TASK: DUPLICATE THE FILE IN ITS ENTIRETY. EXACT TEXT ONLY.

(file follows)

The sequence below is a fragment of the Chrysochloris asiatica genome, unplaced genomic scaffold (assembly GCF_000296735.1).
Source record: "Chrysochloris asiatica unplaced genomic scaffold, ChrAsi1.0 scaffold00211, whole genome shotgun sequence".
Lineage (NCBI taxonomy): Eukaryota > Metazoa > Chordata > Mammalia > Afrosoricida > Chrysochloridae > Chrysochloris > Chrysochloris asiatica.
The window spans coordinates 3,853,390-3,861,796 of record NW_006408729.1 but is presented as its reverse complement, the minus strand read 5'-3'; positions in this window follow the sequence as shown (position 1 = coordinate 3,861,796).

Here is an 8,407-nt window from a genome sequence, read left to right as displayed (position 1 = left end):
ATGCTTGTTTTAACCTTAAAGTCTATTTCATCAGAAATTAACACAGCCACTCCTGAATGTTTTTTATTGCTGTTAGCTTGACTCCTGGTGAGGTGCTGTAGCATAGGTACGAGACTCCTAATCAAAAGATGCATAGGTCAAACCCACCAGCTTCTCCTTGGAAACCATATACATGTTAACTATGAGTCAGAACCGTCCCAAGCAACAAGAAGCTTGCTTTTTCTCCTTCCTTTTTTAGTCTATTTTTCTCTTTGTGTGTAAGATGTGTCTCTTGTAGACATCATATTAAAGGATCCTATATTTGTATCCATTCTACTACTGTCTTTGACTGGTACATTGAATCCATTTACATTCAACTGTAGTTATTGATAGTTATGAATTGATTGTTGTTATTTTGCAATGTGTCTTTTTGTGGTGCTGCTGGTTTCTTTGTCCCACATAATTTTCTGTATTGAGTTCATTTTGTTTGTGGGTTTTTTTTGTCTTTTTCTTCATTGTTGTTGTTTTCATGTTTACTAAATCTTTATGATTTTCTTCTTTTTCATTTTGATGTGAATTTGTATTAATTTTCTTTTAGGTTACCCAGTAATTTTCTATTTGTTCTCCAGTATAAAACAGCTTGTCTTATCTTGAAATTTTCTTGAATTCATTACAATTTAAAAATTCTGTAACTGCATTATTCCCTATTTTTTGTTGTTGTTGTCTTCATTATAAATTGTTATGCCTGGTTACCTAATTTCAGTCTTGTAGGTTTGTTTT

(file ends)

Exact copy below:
The sequence below is a fragment of the Chrysochloris asiatica genome, unplaced genomic scaffold (assembly GCF_000296735.1).
Source record: "Chrysochloris asiatica unplaced genomic scaffold, ChrAsi1.0 scaffold00211, whole genome shotgun sequence".
Lineage (NCBI taxonomy): Eukaryota > Metazoa > Chordata > Mammalia > Afrosoricida > Chrysochloridae > Chrysochloris > Chrysochloris asiatica.
The window spans coordinates 3,853,390-3,861,796 of record NW_006408729.1 but is presented as its reverse complement, the minus strand read 5'-3'; positions in this window follow the sequence as shown (position 1 = coordinate 3,861,796).

Here is an 8,407-nt window from a genome sequence, read left to right as displayed (position 1 = left end):
ATGCTTGTTTTAACCTTAAAGTCTATTTCATCAGAAATTAACACAGCCACTCCTGAATGTTTTTTATTGCTGTTAGCTTGACTCCTGGTGAGGTGCTGTAGCATAGGTACGAGACTCCTAATCAAAAGATGCATAGGTCAAACCCACCAGCTTCTCCTTGGAAACCATATACATGTTAACTATGAGTCAGAACCGTCCCAAGCAACAAGAAGCTTGCTTTTTCTCCTTCCTTTTTTAGTCTATTTTTCTCTTTGTGTGTAAGATGTGTCTCTTGTAGACATCATATTAAAGGATCCTATATTTGTATCCATTCTACTACTGTCTTTGACTGGTACATTGAATCCATTTACATTCAACTGTAGTTATTGATAGTTATGAATTGATTGTTGTTATTTTGCAATGTGTCTTTTTGTGGTGCTGCTGGTTTCTTTGTCCCACATAATTTTCTGTATTGAGTTCATTTTGTTTGTGGGTTTTTTTTGTCTTTTTCTTCATTGTTGTTGTTTTCATGTTTACTAAATCTTTATGATTTTCTTCTTTTTCATTTTGATGTGAATTTGTATTAATTTTCTTTTAGGTTACCCAGTAATTTTCTATTTGTTCTCCAGTATAAAACAGCTTGTCTTATCTTGAAATTTTCTTGAATTCATTACAATTTAAAAATTCTGTAACTGCATTATTCCCTATTTTTTGTTGTTGTTGTCTTCATTATAAATTGTTATGCCTGGTTACCTAATTTCAGTCTTGTAGGTTTGTTTT